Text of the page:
- Moral grandstanding can have negative consequences, including functioning as a distraction and leading people to mistake posturing for progress.
We are living in an age of the visible moral gesture. It seems that all events of some note in our cultural or political life are accompanied by statements of support or opprobrium from anyone with a Twitter account. Social media has democratized the opportunity to weigh in. It allows us to instantly speak in support of, or against, causes we feel are worthy of attention, with hashtags amplifying our words.
There seems to me no question that some of this social media statement-ing has brought attention to important issues, elevating necessary conversations. But it also seems worth wondering if our focus on these gestures is really helping advance the cause of creating a better world. Could our outpouring of moral gestures on the occasion of, well, everything, be less effective than we think it to be? Could it even be a distraction from what we should be doing to shape a better future?
These questions raise the uncomfortable issue of moral grandstanding. By moral grandstanding, a term originating in psychology, I mean acting and speaking in ways which project the appearance of morality not for the sake of issues themselves, but as a means of reaping the social benefits of being seen to be a good person. It is similar to a term many of us have heard, “virtue signaling.” Such behavior has long been with us. History and literature are full of examples of people who have achieved status by broadcasting a virtue which they may or may not actually possess. Moral grandstanding, and the tendency towards hypocrisy, is also warned against in some of the major religions, as in this passage from the Gospel of Matthew, a tenet of Christianity.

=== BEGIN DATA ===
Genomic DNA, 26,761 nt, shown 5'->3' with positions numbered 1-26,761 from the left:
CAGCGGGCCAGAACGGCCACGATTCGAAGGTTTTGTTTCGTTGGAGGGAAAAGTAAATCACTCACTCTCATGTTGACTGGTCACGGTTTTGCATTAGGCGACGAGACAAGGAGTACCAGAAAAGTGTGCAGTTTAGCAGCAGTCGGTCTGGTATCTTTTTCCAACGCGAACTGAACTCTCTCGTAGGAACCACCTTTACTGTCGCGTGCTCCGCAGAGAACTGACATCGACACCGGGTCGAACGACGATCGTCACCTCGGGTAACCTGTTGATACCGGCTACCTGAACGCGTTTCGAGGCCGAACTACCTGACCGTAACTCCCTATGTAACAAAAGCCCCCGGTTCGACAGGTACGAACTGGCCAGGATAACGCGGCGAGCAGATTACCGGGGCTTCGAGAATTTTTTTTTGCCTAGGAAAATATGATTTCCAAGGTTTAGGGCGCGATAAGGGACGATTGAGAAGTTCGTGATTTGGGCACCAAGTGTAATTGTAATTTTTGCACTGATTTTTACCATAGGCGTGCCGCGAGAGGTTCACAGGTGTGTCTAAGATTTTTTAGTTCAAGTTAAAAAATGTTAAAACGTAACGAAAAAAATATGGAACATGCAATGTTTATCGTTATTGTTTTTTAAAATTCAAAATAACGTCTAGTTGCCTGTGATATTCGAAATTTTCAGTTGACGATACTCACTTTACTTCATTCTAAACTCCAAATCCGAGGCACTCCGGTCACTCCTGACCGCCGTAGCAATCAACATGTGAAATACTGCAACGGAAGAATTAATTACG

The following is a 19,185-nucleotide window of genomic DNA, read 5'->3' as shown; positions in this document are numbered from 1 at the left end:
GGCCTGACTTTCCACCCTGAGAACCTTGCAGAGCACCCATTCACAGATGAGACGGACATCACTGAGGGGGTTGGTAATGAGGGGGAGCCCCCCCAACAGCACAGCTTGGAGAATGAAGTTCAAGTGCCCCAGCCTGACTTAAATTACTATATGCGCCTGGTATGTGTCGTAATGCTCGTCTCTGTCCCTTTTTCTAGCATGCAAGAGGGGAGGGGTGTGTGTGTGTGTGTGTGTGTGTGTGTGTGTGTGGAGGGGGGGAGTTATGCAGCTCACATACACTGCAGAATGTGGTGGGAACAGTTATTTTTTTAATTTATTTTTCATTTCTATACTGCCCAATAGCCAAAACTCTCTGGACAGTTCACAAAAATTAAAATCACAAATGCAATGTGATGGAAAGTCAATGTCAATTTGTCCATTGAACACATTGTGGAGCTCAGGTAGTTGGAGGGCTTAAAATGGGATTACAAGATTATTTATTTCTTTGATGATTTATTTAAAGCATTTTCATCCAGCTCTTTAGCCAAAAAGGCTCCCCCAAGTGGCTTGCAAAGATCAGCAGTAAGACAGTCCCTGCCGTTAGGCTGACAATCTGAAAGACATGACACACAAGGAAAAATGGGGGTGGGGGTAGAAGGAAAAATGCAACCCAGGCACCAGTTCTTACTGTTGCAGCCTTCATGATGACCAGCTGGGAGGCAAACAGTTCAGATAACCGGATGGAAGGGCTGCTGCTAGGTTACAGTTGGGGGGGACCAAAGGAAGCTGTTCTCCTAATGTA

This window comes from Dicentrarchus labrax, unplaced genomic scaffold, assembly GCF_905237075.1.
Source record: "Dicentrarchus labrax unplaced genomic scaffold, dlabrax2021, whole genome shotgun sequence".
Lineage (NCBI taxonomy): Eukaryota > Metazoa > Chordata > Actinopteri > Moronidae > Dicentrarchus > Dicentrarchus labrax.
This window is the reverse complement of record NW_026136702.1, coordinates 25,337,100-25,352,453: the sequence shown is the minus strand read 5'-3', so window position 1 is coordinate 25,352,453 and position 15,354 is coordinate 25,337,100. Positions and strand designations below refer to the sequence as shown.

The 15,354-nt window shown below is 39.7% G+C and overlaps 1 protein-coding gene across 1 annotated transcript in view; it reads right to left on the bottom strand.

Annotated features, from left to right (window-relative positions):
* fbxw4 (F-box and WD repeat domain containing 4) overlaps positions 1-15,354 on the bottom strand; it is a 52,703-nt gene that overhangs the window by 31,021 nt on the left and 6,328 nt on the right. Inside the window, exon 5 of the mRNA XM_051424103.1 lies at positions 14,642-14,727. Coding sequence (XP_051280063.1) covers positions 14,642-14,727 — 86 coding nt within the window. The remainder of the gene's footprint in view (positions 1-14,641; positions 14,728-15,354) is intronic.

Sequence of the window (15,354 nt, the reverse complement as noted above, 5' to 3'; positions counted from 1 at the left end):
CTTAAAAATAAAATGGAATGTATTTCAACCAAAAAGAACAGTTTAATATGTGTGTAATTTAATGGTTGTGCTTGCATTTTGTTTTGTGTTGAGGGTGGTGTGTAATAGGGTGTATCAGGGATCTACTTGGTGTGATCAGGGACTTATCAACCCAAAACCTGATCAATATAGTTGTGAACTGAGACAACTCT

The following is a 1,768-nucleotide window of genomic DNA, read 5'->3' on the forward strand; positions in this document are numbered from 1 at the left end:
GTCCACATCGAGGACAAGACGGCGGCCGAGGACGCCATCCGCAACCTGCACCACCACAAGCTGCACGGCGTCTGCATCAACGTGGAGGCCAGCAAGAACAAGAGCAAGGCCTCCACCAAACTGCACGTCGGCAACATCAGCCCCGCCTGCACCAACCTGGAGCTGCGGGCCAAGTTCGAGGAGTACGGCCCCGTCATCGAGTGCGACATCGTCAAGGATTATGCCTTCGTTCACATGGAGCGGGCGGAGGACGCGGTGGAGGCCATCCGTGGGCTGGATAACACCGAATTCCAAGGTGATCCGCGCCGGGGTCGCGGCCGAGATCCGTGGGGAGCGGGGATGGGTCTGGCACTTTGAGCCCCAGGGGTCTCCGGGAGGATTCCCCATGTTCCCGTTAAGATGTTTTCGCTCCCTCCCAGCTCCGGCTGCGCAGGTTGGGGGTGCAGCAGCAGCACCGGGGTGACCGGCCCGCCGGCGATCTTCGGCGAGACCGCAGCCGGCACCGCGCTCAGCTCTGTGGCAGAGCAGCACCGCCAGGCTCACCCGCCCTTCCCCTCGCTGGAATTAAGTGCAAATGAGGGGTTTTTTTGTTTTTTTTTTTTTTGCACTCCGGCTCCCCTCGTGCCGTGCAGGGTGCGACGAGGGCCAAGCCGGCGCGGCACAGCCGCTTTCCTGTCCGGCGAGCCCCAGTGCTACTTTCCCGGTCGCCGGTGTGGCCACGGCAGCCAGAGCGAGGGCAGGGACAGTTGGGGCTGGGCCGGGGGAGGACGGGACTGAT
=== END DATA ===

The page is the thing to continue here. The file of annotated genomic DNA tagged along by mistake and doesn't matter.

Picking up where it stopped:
Given the proliferation of moral grandstanding in the social media age, it seems worth asking two questions. First, do we morally grandstand about health? Second, if so, how does this negatively affect our efforts towards a healthier world?
That we indeed morally grandstand about health is, I think, clear. We have seen this in the morally-tinged criticisms of those who have not followed public health guidance during the pandemic, and in the tendency, common on public health Twitter, to weigh in on social and political issues using language which reflects undue confidence in our place on the right side of history.
Here are three other related concepts which are useful in understanding the purity spirals that are occurring in various subgroups and cliques. All of these are actively exploited by chaos agents and professional PsyWar infiltrators such as the UK’s 77th Brigade:
Emotional appeal is a persuasive technique that relies on descriptive language and imagery to evoke an emotional response and convince the recipient of a particular point of view. An emotional appeal manipulates the audience’s emotions, especially when there is a lack of factual evidence.